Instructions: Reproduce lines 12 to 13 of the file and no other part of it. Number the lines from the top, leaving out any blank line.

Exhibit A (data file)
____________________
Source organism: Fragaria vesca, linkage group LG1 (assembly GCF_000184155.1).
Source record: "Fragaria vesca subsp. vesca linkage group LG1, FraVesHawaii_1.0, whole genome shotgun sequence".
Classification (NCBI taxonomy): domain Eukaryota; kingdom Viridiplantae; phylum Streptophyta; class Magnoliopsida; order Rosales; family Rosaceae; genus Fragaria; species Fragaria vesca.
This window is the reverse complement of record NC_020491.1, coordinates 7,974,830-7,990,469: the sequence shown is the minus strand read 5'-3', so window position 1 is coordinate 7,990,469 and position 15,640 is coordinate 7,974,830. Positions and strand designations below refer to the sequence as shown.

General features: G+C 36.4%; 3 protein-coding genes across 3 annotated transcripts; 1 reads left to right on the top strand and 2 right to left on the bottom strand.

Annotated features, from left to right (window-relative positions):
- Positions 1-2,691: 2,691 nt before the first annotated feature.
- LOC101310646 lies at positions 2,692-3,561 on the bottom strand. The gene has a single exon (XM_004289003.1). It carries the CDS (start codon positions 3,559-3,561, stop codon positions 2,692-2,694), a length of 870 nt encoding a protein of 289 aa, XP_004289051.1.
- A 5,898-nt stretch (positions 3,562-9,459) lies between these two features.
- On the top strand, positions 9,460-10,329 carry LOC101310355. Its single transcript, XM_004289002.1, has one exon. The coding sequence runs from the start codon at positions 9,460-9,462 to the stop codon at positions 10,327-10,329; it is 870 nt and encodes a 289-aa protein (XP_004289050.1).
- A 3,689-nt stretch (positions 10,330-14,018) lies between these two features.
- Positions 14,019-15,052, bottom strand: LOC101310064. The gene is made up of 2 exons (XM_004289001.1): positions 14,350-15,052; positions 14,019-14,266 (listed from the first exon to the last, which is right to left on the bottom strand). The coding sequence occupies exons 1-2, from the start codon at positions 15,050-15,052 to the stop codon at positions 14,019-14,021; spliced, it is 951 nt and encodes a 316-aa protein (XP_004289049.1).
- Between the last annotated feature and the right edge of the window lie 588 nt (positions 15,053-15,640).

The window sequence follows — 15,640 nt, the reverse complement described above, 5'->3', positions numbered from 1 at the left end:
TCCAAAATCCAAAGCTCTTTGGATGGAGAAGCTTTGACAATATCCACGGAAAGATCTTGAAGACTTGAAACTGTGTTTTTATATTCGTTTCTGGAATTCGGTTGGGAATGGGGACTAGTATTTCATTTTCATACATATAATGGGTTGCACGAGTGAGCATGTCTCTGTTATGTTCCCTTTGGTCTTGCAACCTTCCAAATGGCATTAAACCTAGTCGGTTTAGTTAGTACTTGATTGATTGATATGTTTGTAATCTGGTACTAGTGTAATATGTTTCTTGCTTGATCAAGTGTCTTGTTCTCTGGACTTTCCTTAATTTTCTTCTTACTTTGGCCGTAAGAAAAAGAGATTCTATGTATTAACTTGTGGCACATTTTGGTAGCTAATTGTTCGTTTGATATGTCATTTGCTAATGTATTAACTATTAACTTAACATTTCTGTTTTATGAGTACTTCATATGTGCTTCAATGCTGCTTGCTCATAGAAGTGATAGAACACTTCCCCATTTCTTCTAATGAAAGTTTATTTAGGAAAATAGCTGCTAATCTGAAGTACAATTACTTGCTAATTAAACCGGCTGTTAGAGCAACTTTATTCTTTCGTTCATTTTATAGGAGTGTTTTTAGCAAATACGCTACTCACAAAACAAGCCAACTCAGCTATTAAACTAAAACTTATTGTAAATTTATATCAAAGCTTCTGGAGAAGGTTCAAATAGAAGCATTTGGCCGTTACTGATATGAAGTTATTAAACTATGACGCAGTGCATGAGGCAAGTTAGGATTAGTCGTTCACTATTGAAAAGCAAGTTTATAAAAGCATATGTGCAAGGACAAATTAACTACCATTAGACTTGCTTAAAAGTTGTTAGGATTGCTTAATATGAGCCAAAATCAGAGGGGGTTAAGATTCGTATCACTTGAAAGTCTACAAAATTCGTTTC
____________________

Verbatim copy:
- Positions 14,019-15,052, bottom strand: LOC101310064. The gene is made up of 2 exons (XM_004289001.1): positions 14,350-15,052; positions 14,019-14,266 (listed from the first exon to the last, which is right to left on the bottom strand). The coding sequence occupies exons 1-2, from the start codon at positions 15,050-15,052 to the stop codon at positions 14,019-14,021; spliced, it is 951 nt and encodes a 316-aa protein (XP_004289049.1).
- Between the last annotated feature and the right edge of the window lie 588 nt (positions 15,053-15,640).